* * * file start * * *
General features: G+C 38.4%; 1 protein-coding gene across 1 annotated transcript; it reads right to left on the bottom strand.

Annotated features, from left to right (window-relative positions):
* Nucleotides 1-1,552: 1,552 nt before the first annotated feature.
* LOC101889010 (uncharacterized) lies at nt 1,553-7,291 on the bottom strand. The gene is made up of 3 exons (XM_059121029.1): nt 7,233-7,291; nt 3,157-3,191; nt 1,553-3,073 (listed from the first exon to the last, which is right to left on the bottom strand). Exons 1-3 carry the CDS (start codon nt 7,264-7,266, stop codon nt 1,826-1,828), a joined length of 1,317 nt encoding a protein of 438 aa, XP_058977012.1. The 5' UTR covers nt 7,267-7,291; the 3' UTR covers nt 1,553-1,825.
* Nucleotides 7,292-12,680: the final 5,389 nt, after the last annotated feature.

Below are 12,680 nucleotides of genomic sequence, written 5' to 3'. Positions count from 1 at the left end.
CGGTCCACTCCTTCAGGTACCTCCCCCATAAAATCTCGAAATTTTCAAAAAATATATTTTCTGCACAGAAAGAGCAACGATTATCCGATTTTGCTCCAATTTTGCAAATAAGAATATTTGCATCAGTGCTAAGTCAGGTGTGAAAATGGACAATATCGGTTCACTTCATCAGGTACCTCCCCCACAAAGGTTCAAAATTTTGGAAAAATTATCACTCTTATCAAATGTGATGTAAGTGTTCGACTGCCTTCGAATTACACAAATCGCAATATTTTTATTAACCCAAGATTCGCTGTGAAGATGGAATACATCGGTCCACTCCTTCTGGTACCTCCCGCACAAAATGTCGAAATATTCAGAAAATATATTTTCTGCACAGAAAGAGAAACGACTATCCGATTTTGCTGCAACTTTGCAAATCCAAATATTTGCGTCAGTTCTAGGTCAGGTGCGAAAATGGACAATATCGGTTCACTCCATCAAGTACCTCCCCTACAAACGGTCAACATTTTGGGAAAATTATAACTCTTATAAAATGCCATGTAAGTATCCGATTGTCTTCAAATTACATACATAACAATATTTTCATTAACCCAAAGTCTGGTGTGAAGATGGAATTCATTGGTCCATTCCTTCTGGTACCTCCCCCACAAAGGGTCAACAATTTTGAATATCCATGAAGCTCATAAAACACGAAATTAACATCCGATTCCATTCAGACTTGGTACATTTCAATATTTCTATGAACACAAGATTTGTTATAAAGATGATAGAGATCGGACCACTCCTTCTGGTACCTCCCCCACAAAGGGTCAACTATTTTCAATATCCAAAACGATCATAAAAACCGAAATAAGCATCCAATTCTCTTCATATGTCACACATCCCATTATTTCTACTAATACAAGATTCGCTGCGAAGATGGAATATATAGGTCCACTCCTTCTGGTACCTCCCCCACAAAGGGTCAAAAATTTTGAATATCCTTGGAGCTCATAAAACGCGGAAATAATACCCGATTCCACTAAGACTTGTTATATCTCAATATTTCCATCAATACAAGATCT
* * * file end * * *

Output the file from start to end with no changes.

General features: G+C 38.4%; 1 protein-coding gene across 1 annotated transcript; it reads right to left on the bottom strand.

Annotated features, from left to right (window-relative positions):
* Nucleotides 1-1,552: 1,552 nt before the first annotated feature.
* LOC101889010 (uncharacterized) lies at nt 1,553-7,291 on the bottom strand. The gene is made up of 3 exons (XM_059121029.1): nt 7,233-7,291; nt 3,157-3,191; nt 1,553-3,073 (listed from the first exon to the last, which is right to left on the bottom strand). Exons 1-3 carry the CDS (start codon nt 7,264-7,266, stop codon nt 1,826-1,828), a joined length of 1,317 nt encoding a protein of 438 aa, XP_058977012.1. The 5' UTR covers nt 7,267-7,291; the 3' UTR covers nt 1,553-1,825.
* Nucleotides 7,292-12,680: the final 5,389 nt, after the last annotated feature.

Below are 12,680 nucleotides of genomic sequence, written 5' to 3'. Positions count from 1 at the left end.
CGGTCCACTCCTTCAGGTACCTCCCCCATAAAATCTCGAAATTTTCAAAAAATATATTTTCTGCACAGAAAGAGCAACGATTATCCGATTTTGCTCCAATTTTGCAAATAAGAATATTTGCATCAGTGCTAAGTCAGGTGTGAAAATGGACAATATCGGTTCACTTCATCAGGTACCTCCCCCACAAAGGTTCAAAATTTTGGAAAAATTATCACTCTTATCAAATGTGATGTAAGTGTTCGACTGCCTTCGAATTACACAAATCGCAATATTTTTATTAACCCAAGATTCGCTGTGAAGATGGAATACATCGGTCCACTCCTTCTGGTACCTCCCGCACAAAATGTCGAAATATTCAGAAAATATATTTTCTGCACAGAAAGAGAAACGACTATCCGATTTTGCTGCAACTTTGCAAATCCAAATATTTGCGTCAGTTCTAGGTCAGGTGCGAAAATGGACAATATCGGTTCACTCCATCAAGTACCTCCCCTACAAACGGTCAACATTTTGGGAAAATTATAACTCTTATAAAATGCCATGTAAGTATCCGATTGTCTTCAAATTACATACATAACAATATTTTCATTAACCCAAAGTCTGGTGTGAAGATGGAATTCATTGGTCCATTCCTTCTGGTACCTCCCCCACAAAGGGTCAACAATTTTGAATATCCATGAAGCTCATAAAACACGAAATTAACATCCGATTCCATTCAGACTTGGTACATTTCAATATTTCTATGAACACAAGATTTGTTATAAAGATGATAGAGATCGGACCACTCCTTCTGGTACCTCCCCCACAAAGGGTCAACTATTTTCAATATCCAAAACGATCATAAAAACCGAAATAAGCATCCAATTCTCTTCATATGTCACACATCCCATTATTTCTACTAATACAAGATTCGCTGCGAAGATGGAATATATAGGTCCACTCCTTCTGGTACCTCCCCCACAAAGGGTCAAAAATTTTGAATATCCTTGGAGCTCATAAAACGCGGAAATAATACCCGATTCCACTAAGACTTGTTATATCTCAATATTTCCATCAATACAAGATCT